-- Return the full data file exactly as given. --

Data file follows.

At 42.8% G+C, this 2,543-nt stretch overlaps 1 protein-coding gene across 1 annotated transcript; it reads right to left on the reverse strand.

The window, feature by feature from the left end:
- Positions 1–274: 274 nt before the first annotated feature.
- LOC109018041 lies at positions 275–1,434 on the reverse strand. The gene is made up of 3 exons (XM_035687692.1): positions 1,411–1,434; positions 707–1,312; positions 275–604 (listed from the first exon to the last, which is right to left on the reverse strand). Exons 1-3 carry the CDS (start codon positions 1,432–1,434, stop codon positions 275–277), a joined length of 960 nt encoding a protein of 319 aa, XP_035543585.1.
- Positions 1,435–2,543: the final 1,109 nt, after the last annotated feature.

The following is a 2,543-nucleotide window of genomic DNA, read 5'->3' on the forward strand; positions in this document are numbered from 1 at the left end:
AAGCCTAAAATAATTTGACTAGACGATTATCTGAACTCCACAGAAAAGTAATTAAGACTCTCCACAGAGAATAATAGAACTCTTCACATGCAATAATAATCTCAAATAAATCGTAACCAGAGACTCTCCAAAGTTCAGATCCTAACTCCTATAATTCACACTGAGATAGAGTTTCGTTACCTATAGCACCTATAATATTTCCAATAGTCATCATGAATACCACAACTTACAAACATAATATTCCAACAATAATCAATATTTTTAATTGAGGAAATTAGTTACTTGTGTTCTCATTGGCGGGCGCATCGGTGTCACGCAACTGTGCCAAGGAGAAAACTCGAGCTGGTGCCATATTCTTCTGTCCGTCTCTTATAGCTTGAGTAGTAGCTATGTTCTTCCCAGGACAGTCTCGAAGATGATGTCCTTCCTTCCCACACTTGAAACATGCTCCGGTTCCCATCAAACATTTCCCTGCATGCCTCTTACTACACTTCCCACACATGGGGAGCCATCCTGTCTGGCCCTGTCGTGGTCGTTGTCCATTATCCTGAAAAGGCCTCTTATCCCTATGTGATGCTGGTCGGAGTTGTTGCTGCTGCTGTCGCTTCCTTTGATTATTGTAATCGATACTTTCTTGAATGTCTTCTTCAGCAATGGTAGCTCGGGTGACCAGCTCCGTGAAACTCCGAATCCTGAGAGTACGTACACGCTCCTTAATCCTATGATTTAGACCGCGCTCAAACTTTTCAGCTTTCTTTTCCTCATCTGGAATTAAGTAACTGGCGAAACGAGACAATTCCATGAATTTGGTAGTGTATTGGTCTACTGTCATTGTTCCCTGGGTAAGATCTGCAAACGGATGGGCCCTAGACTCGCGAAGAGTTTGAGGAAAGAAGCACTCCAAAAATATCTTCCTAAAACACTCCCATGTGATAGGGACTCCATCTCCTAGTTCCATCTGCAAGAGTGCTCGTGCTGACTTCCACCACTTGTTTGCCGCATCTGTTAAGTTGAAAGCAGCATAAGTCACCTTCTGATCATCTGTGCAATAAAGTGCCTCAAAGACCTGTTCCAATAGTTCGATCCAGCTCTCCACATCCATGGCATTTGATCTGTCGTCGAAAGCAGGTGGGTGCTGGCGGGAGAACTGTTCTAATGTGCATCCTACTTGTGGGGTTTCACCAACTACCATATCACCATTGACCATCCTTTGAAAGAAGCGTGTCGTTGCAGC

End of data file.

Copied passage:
At 42.8% G+C, this 2,543-nt stretch overlaps 1 protein-coding gene across 1 annotated transcript; it reads right to left on the reverse strand.

The window, feature by feature from the left end:
- Positions 1–274: 274 nt before the first annotated feature.
- LOC109018041 lies at positions 275–1,434 on the reverse strand. The gene is made up of 3 exons (XM_035687692.1): positions 1,411–1,434; positions 707–1,312; positions 275–604 (listed from the first exon to the last, which is right to left on the reverse strand). Exons 1-3 carry the CDS (start codon positions 1,432–1,434, stop codon positions 275–277), a joined length of 960 nt encoding a protein of 319 aa, XP_035543585.1.
- Positions 1,435–2,543: the final 1,109 nt, after the last annotated feature.

The following is a 2,543-nucleotide window of genomic DNA, read 5'->3' on the forward strand; positions in this document are numbered from 1 at the left end:
AAGCCTAAAATAATTTGACTAGACGATTATCTGAACTCCACAGAAAAGTAATTAAGACTCTCCACAGAGAATAATAGAACTCTTCACATGCAATAATAATCTCAAATAAATCGTAACCAGAGACTCTCCAAAGTTCAGATCCTAACTCCTATAATTCACACTGAGATAGAGTTTCGTTACCTATAGCACCTATAATATTTCCAATAGTCATCATGAATACCACAACTTACAAACATAATATTCCAACAATAATCAATATTTTTAATTGAGGAAATTAGTTACTTGTGTTCTCATTGGCGGGCGCATCGGTGTCACGCAACTGTGCCAAGGAGAAAACTCGAGCTGGTGCCATATTCTTCTGTCCGTCTCTTATAGCTTGAGTAGTAGCTATGTTCTTCCCAGGACAGTCTCGAAGATGATGTCCTTCCTTCCCACACTTGAAACATGCTCCGGTTCCCATCAAACATTTCCCTGCATGCCTCTTACTACACTTCCCACACATGGGGAGCCATCCTGTCTGGCCCTGTCGTGGTCGTTGTCCATTATCCTGAAAAGGCCTCTTATCCCTATGTGATGCTGGTCGGAGTTGTTGCTGCTGCTGTCGCTTCCTTTGATTATTGTAATCGATACTTTCTTGAATGTCTTCTTCAGCAATGGTAGCTCGGGTGACCAGCTCCGTGAAACTCCGAATCCTGAGAGTACGTACACGCTCCTTAATCCTATGATTTAGACCGCGCTCAAACTTTTCAGCTTTCTTTTCCTCATCTGGAATTAAGTAACTGGCGAAACGAGACAATTCCATGAATTTGGTAGTGTATTGGTCTACTGTCATTGTTCCCTGGGTAAGATCTGCAAACGGATGGGCCCTAGACTCGCGAAGAGTTTGAGGAAAGAAGCACTCCAAAAATATCTTCCTAAAACACTCCCATGTGATAGGGACTCCATCTCCTAGTTCCATCTGCAAGAGTGCTCGTGCTGACTTCCACCACTTGTTTGCCGCATCTGTTAAGTTGAAAGCAGCATAAGTCACCTTCTGATCATCTGTGCAATAAAGTGCCTCAAAGACCTGTTCCAATAGTTCGATCCAGCTCTCCACATCCATGGCATTTGATCTGTCGTCGAAAGCAGGTGGGTGCTGGCGGGAGAACTGTTCTAATGTGCATCCTACTTGTGGGGTTTCACCAACTACCATATCACCATTGACCATCCTTTGAAAGAAGCGTGTCGTTGCAGC